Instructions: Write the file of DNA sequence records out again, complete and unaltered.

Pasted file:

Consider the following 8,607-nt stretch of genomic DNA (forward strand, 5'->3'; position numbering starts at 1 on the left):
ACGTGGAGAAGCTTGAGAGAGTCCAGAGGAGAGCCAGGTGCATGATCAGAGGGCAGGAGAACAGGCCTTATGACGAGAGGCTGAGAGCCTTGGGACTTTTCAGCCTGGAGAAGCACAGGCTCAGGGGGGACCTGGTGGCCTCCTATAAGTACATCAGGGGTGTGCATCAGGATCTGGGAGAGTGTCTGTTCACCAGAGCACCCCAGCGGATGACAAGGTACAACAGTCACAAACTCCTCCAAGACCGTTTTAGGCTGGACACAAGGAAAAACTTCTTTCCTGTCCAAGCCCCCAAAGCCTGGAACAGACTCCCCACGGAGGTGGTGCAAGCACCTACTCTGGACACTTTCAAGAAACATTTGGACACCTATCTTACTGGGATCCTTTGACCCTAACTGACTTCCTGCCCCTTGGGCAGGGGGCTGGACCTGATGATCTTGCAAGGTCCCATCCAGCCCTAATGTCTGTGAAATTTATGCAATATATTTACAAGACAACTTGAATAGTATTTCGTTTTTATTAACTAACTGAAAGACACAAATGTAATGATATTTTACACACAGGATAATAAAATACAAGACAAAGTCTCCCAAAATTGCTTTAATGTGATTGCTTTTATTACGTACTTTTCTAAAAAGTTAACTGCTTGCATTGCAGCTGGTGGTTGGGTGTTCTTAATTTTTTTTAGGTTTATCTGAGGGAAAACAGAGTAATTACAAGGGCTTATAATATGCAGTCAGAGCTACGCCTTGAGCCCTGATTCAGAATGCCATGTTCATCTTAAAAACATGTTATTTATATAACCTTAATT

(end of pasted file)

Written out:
Consider the following 8,607-nt stretch of genomic DNA (forward strand, 5'->3'; position numbering starts at 1 on the left):
ACGTGGAGAAGCTTGAGAGAGTCCAGAGGAGAGCCAGGTGCATGATCAGAGGGCAGGAGAACAGGCCTTATGACGAGAGGCTGAGAGCCTTGGGACTTTTCAGCCTGGAGAAGCACAGGCTCAGGGGGGACCTGGTGGCCTCCTATAAGTACATCAGGGGTGTGCATCAGGATCTGGGAGAGTGTCTGTTCACCAGAGCACCCCAGCGGATGACAAGGTACAACAGTCACAAACTCCTCCAAGACCGTTTTAGGCTGGACACAAGGAAAAACTTCTTTCCTGTCCAAGCCCCCAAAGCCTGGAACAGACTCCCCACGGAGGTGGTGCAAGCACCTACTCTGGACACTTTCAAGAAACATTTGGACACCTATCTTACTGGGATCCTTTGACCCTAACTGACTTCCTGCCCCTTGGGCAGGGGGCTGGACCTGATGATCTTGCAAGGTCCCATCCAGCCCTAATGTCTGTGAAATTTATGCAATATATTTACAAGACAACTTGAATAGTATTTCGTTTTTATTAACTAACTGAAAGACACAAATGTAATGATATTTTACACACAGGATAATAAAATACAAGACAAAGTCTCCCAAAATTGCTTTAATGTGATTGCTTTTATTACGTACTTTTCTAAAAAGTTAACTGCTTGCATTGCAGCTGGTGGTTGGGTGTTCTTAATTTTTTTTAGGTTTATCTGAGGGAAAACAGAGTAATTACAAGGGCTTATAATATGCAGTCAGAGCTACGCCTTGAGCCCTGATTCAGAATGCCATGTTCATCTTAAAAACATGTTATTTATATAACCTTAATT